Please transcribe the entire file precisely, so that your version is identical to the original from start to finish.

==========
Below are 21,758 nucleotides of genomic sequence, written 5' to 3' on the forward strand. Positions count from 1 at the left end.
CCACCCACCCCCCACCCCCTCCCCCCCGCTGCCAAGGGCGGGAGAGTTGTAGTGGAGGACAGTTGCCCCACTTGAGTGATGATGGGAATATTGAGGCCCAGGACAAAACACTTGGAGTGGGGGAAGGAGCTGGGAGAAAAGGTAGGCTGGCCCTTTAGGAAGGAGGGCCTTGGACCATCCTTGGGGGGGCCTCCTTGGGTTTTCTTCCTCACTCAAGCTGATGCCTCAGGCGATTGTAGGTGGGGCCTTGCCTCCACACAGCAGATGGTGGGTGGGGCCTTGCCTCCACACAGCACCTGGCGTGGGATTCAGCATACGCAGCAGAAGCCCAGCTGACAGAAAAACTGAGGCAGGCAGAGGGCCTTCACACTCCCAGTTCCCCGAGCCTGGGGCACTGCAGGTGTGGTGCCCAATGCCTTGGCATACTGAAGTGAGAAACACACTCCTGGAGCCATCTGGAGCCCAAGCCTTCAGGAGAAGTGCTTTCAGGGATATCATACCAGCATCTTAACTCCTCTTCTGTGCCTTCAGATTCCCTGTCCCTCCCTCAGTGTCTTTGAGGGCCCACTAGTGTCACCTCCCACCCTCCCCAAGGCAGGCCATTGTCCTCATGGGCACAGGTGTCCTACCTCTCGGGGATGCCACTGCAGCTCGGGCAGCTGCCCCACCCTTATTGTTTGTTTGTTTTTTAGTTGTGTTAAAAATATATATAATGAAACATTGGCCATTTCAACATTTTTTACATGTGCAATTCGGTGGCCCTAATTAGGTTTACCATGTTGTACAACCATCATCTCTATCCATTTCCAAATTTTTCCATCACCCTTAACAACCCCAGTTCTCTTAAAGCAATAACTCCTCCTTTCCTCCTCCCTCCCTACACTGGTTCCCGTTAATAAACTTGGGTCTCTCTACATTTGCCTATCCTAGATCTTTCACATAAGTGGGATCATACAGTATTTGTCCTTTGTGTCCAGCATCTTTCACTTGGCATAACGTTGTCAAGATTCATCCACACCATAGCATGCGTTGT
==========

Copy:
Below are 21,758 nucleotides of genomic sequence, written 5' to 3' on the forward strand. Positions count from 1 at the left end.
CCACCCACCCCCCACCCCCTCCCCCCCGCTGCCAAGGGCGGGAGAGTTGTAGTGGAGGACAGTTGCCCCACTTGAGTGATGATGGGAATATTGAGGCCCAGGACAAAACACTTGGAGTGGGGGAAGGAGCTGGGAGAAAAGGTAGGCTGGCCCTTTAGGAAGGAGGGCCTTGGACCATCCTTGGGGGGGCCTCCTTGGGTTTTCTTCCTCACTCAAGCTGATGCCTCAGGCGATTGTAGGTGGGGCCTTGCCTCCACACAGCAGATGGTGGGTGGGGCCTTGCCTCCACACAGCACCTGGCGTGGGATTCAGCATACGCAGCAGAAGCCCAGCTGACAGAAAAACTGAGGCAGGCAGAGGGCCTTCACACTCCCAGTTCCCCGAGCCTGGGGCACTGCAGGTGTGGTGCCCAATGCCTTGGCATACTGAAGTGAGAAACACACTCCTGGAGCCATCTGGAGCCCAAGCCTTCAGGAGAAGTGCTTTCAGGGATATCATACCAGCATCTTAACTCCTCTTCTGTGCCTTCAGATTCCCTGTCCCTCCCTCAGTGTCTTTGAGGGCCCACTAGTGTCACCTCCCACCCTCCCCAAGGCAGGCCATTGTCCTCATGGGCACAGGTGTCCTACCTCTCGGGGATGCCACTGCAGCTCGGGCAGCTGCCCCACCCTTATTGTTTGTTTGTTTTTTAGTTGTGTTAAAAATATATATAATGAAACATTGGCCATTTCAACATTTTTTACATGTGCAATTCGGTGGCCCTAATTAGGTTTACCATGTTGTACAACCATCATCTCTATCCATTTCCAAATTTTTCCATCACCCTTAACAACCCCAGTTCTCTTAAAGCAATAACTCCTCCTTTCCTCCTCCCTCCCTACACTGGTTCCCGTTAATAAACTTGGGTCTCTCTACATTTGCCTATCCTAGATCTTTCACATAAGTGGGATCATACAGTATTTGTCCTTTGTGTCCAGCATCTTTCACTTGGCATAACGTTGTCAAGATTCATCCACACCATAGCATGCGTTGT